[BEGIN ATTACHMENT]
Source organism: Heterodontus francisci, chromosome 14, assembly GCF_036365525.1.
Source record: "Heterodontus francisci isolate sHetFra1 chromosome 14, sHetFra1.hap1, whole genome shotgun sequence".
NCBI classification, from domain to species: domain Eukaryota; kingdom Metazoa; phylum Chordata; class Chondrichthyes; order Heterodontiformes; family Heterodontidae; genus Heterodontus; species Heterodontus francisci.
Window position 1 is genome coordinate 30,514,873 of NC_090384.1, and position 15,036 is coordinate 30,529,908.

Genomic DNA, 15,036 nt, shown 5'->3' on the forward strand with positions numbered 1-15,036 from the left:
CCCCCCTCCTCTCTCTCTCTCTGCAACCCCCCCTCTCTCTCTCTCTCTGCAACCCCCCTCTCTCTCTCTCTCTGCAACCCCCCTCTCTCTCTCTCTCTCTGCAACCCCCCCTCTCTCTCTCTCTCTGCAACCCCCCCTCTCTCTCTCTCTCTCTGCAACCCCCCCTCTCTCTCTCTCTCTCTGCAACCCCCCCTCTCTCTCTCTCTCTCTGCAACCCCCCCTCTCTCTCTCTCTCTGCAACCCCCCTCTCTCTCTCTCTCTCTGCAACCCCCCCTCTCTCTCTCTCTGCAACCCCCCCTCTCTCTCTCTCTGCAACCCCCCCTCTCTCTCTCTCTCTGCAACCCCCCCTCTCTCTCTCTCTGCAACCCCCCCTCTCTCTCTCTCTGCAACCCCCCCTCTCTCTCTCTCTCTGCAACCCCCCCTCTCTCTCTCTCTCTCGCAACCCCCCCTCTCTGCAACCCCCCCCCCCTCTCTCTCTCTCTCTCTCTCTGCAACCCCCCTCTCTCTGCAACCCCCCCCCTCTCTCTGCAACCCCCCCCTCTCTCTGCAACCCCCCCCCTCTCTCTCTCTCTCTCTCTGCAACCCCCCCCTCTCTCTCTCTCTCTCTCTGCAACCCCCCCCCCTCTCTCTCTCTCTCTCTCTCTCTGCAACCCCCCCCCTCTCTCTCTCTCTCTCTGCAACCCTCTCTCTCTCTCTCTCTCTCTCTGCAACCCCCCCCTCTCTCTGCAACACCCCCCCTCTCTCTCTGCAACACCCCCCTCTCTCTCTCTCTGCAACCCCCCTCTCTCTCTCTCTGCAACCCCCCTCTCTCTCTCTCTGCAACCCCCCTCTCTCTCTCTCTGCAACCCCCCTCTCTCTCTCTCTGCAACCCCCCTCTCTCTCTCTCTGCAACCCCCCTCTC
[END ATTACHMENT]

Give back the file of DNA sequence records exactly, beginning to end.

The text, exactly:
Source organism: Heterodontus francisci, chromosome 14, assembly GCF_036365525.1.
Source record: "Heterodontus francisci isolate sHetFra1 chromosome 14, sHetFra1.hap1, whole genome shotgun sequence".
NCBI classification, from domain to species: domain Eukaryota; kingdom Metazoa; phylum Chordata; class Chondrichthyes; order Heterodontiformes; family Heterodontidae; genus Heterodontus; species Heterodontus francisci.
Window position 1 is genome coordinate 30,514,873 of NC_090384.1, and position 15,036 is coordinate 30,529,908.

Genomic DNA, 15,036 nt, shown 5'->3' on the forward strand with positions numbered 1-15,036 from the left:
CCCCCCTCCTCTCTCTCTCTCTGCAACCCCCCCTCTCTCTCTCTCTCTGCAACCCCCCTCTCTCTCTCTCTCTGCAACCCCCCTCTCTCTCTCTCTCTCTGCAACCCCCCCTCTCTCTCTCTCTCTGCAACCCCCCCTCTCTCTCTCTCTCTCTGCAACCCCCCCTCTCTCTCTCTCTCTCTGCAACCCCCCCTCTCTCTCTCTCTCTCTGCAACCCCCCCTCTCTCTCTCTCTCTGCAACCCCCCTCTCTCTCTCTCTCTCTGCAACCCCCCCTCTCTCTCTCTCTGCAACCCCCCCTCTCTCTCTCTCTGCAACCCCCCCTCTCTCTCTCTCTCTGCAACCCCCCCTCTCTCTCTCTCTGCAACCCCCCCTCTCTCTCTCTCTGCAACCCCCCCTCTCTCTCTCTCTCTGCAACCCCCCCTCTCTCTCTCTCTCTCGCAACCCCCCCTCTCTGCAACCCCCCCCCCCTCTCTCTCTCTCTCTCTCTCTGCAACCCCCCTCTCTCTGCAACCCCCCCCCTCTCTCTGCAACCCCCCCCTCTCTCTGCAACCCCCCCCCTCTCTCTCTCTCTCTCTCTGCAACCCCCCCCTCTCTCTCTCTCTCTCTCTGCAACCCCCCCCCCTCTCTCTCTCTCTCTCTCTCTCTGCAACCCCCCCCCTCTCTCTCTCTCTCTCTGCAACCCTCTCTCTCTCTCTCTCTCTCTCTGCAACCCCCCCCTCTCTCTGCAACACCCCCCCTCTCTCTCTGCAACACCCCCCTCTCTCTCTCTCTGCAACCCCCCTCTCTCTCTCTCTGCAACCCCCCTCTCTCTCTCTCTGCAACCCCCCTCTCTCTCTCTCTGCAACCCCCCTCTCTCTCTCTCTGCAACCCCCCTCTCTCTCTCTCTGCAACCCCCCTCTC